[UbuntuWomen] Introducing Myself : Shlomi Fish
shlomif at gmail.com
Thu Jun 5 19:35:18 BST 2008
This is my way of introducing myself to this list. It's a bit long, but I'm
in a philosophical mood (see http://en.wikipedia.org/wiki/Hypomania ), so
please bear with me.
My name is Shlomi Fish, and my homepage is http://www.shlomifish.org/ where
you can learn more about me. I am:
* A guy. 31 years old. Curly black hair, which expands radially instead of
in one direction and so I cut it to a minimum once in a while.
* An Israeli Jew. I'm Jewish by peopleship, but not by faith.
* A native speaker of Hebrew with very good, but not perfect English. I also
have a rusty knowledge of Written Arabic and French from my high-school days.
I love Linguistics and Philology, though.
* A Neo-Tech Objectivist. I don't identify myself as a "Randroid" because
I don't blindly accept what Ayn Rand or whoever said, and instead build on
them, modify them and adapt them to new times.
* A user, developer and advocate of Free and Open Source Software. I've been
using Mandriva for a long time as my primary desktop, and am now on Mandriva
Cooker, which is a lot of fun. I've also been using Fedora, Ubuntu, RHEL, and
other distributions in different contexts, and the experience was not so bad.
* A prolific writer of articles, essays and stories. (See my homepage). It's
still not enough to make a living from, but I also highly enjoy it.
* Someone who helped with organising, publicising, logistics, etc. of
community events in Israel, and elsewhere. I also gave some presentations,
to local FOSS clubs, but I tend to suck at it. (But wish to improve)
* A Perl 5 Monger, a Vim/gvim user, a Bash fanatic, a KDE user, and a
user of [Insert My Favourite Technology] here.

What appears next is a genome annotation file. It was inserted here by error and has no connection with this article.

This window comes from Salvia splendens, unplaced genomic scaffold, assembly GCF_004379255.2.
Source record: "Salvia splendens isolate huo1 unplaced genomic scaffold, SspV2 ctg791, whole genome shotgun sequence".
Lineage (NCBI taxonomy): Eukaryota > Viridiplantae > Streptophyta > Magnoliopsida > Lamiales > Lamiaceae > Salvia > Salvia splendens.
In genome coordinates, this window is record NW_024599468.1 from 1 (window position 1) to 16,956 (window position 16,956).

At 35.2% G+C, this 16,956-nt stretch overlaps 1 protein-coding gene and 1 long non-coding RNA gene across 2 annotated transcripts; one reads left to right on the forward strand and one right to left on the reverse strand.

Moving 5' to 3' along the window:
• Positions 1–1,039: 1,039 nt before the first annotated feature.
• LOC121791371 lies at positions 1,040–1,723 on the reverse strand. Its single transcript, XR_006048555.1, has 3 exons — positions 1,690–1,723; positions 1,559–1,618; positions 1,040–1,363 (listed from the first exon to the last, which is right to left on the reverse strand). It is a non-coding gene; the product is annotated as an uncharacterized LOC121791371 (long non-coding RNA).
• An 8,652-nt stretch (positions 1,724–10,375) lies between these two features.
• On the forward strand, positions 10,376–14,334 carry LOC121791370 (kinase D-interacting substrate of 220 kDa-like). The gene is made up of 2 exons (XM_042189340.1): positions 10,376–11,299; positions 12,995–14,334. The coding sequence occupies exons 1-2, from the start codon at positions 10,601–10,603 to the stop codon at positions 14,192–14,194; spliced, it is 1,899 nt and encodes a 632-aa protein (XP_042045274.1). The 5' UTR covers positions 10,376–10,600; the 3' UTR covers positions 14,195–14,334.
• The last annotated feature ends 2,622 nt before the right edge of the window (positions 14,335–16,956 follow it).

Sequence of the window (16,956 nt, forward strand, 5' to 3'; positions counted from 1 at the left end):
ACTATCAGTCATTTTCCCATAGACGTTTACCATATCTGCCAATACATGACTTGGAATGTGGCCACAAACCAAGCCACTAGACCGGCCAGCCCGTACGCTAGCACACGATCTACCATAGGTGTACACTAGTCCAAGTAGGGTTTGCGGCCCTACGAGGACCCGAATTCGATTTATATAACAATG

* A full supporter of the women lib movement, and a great admirer of past
and present competent women, but still one who opposes feminist pedanticness
and using government oppression to "promote" women.
* A LinuxChix refugee.
When I heard of this forum for the first time after I got banned from
LinuxChix, I went to see if you have a publicly online archive. I was glad
to see that you do, as opposed to say grrltalk at linuxchix.org , which speaks
against their openness.
In any case, I'm not here only to dis LinuxChix. I really want to promote
Women in FOSS. Now to my philosophy:
I think that Windows vs. Linux, much less Linux vs. FreeBSD, or Fedora
vs. Debian vs. Gentoo, are much more marginal than the following elementary
1. Life vs. Death.
2. Happiness and Pleasure vs. Misery.
These are the guiding points of human civilisation. As a human, I want to
live and I want to be happy. From these we can derive more complex, but
still very elementary, values:
1. Liberty/Freedom vs. Oppression.
2. Honesty vs. Dishonesty.
3. Openness vs. Secrecy.
and so forth. Naturally we can apply them to our context as:
1. Open-source software vs. non-free software.
2. Knowledge and cluefulness vs. dis-information and
3. "Do and let do" vs. nothing gets done.
4. Open or documented standards vs. proprietary formats and protocols.
But our mission as FOSS enthusiasts is to make people lead happier lives.
Interaction with computers and software can easily cause a person a lot
of frustrations. A lot of time is now wasted on cleaning up Windows
installations from malware (if it gets done at all), which is practically
a complete non-issue with Linux desktops, due to a better design. This costs
the world a lot of wasted time, a lot of added frustrations, and makes everyone
miserable. And miserable is one of the two primary evils.
Back when I wrote this article:
A programmer I talked with noted that I should explain why quality
in software is important. After a while I understood that it is, because using
low-quality software makes people frustrated and unhappy. And happiness,
pleasure, self-esteem, etc. are the things that people live for as
identified by Aristotle in http://en.wikipedia.org/wiki/Nicomachean_Ethics ,
and also in modern Cognitive-Behavioural Psychology.
The reason I got banned from LinuxChix was because I sometimes used "derogatory
terms" such as:
2. "he" instead of "they"
Or other terms they dimmed as offensive. However, the equivalents terms in